Presentation on theme: "Introduction to OLAP and Dimensional Modelling Tuesday."— Presentation transcript:
Introduction to OLAP and Dimensional Modelling Tuesday
Overview: Tuesday FormatTimeDescription Lecture 10:00 - 10:45 Introduction to OLAP and Analysis Services Demo 10:45 - 11:30 Dimensional modelling Lab 12:15 - 13:00 Practical session: Defining a data source and defining and deploying a cube Lab 13:00 - 13:45 Practical session: Modifying measures, attributes and hierarchies Lecture 14:30 - 15:15 Observations about design for OLAP and Reporting Discussion 15:15 - 16:00 Wrap-up: questions and feedback
Definition of OLAP Fast Analysis of Shared Multidimensional Information (‘FASMI’, Nigel Pendse) –Fast –Analysis (statistical and business logic) –Shared –Multidimensional –Information (all of the data and derived information needed)
Multidimensional “The system must provide a multidimensional conceptual view of the data, including full support for hierarchies and multiple hierarchies, as this is certainly the most logical way to analyze businesses and organizations.”
Alternative definition of OLAP (from SAS) OLAP is "fast access to large amounts of summarized data". This implies the concept of dimensionality. For without dimensions, there would be nothing to summarize the data by. Alternative definition is that OLAP provides: "the ability of users to conveniently interrogate large amounts of data, at varying levels of detail, across a variety of combinations of business dimensions"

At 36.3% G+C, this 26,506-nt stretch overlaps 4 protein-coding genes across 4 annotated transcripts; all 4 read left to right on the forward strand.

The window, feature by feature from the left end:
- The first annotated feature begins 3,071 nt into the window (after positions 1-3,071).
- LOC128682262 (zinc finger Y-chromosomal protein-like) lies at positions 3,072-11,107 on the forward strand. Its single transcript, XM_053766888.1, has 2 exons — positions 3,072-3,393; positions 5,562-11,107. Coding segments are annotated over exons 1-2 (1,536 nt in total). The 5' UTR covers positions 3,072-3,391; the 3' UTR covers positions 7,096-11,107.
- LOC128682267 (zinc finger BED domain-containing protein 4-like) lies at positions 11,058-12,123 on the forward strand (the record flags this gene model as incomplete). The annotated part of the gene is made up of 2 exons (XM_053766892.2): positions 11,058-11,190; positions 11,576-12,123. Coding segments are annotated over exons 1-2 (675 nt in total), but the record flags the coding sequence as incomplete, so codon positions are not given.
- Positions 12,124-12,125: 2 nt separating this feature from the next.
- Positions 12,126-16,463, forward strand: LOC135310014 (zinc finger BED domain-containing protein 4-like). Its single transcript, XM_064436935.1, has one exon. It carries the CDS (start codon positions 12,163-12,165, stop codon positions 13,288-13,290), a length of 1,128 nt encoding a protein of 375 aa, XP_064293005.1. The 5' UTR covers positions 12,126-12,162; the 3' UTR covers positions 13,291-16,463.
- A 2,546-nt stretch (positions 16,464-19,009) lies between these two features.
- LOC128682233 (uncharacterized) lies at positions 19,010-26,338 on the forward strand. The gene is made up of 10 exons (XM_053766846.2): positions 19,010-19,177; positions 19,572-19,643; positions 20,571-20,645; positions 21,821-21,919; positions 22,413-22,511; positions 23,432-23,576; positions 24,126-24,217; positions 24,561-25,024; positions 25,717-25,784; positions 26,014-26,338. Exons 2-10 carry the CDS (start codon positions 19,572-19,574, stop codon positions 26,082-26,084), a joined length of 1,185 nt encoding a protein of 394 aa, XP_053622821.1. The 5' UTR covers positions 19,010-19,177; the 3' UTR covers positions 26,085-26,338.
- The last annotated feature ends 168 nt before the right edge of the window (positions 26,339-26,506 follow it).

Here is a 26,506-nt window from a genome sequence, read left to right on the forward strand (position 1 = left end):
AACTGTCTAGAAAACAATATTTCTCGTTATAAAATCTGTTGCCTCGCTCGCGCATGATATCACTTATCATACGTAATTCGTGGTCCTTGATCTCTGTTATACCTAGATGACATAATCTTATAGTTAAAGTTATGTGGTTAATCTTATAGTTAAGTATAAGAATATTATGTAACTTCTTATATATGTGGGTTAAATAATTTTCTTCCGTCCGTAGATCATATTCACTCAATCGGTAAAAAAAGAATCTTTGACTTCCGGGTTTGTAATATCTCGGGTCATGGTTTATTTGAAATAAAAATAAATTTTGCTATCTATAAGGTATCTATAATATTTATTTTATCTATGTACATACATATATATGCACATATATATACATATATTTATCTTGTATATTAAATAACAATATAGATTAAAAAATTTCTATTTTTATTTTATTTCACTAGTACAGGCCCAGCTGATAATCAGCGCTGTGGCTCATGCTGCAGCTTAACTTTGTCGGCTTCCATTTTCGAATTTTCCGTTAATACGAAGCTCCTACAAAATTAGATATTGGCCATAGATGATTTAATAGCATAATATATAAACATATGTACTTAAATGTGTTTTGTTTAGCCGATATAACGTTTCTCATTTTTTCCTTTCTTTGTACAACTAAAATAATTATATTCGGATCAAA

Kimball’s Four-Step Design Process 1.Select a business process 2.Declare the grain 3.Choose dimensions 4.Identify facts
STEP 1: Select a business process For our exercise, we will be looking at Internet sales
A Quick Look at the Data (1) USE AdventureWorksDW; SELECT TOP 5 CustomerKey, ProductKey, OrderDateKey, OrderQuantity FROM FactInternetSales
A Quick Look at the Data (2) Customer Product OrderDate SalesAmount Key Key Key ----------- ---------- ------------ --------------------- 11003 346 1 3399.99 14501 336 1 699.0982 21768 310 1 3578.27 25863 346 1 3399.99 28389 346 1 3399.99
STEP 2: Declare the grain (What does a row in the fact table mean?) In our example, a row is an individual order. Design “rule”: recognise the trade-off. –A finer grain facilitates more detailed analysis, but results in a larger quantity of data.
Lab Defining a data source view Defining and deploying a cube
Lab Practical session: Modifying measures, attributes and hierarchies
Lecture: Observations about design for OLAP and Reporting
The BI Bottleneck (1) Report consumers –The report may be electronic, e.g. Excel Power users –Capable of some self-service Report authors –The know the data and the business. Reporting administrator –They know the database and the data, but not necessarily how it relates to the business. Challenge: make reporting more interactive so that changes can be accommodated without passing along the chain
The BI bottleneck (2) Typically, analyst’s time is the scarce resource. –The number of iterations is the killer. Sometimes, testing is the bottleneck. Possible solution: the analyst spends a bit more time in the first iteration providing the business user with a more generic/interactive report.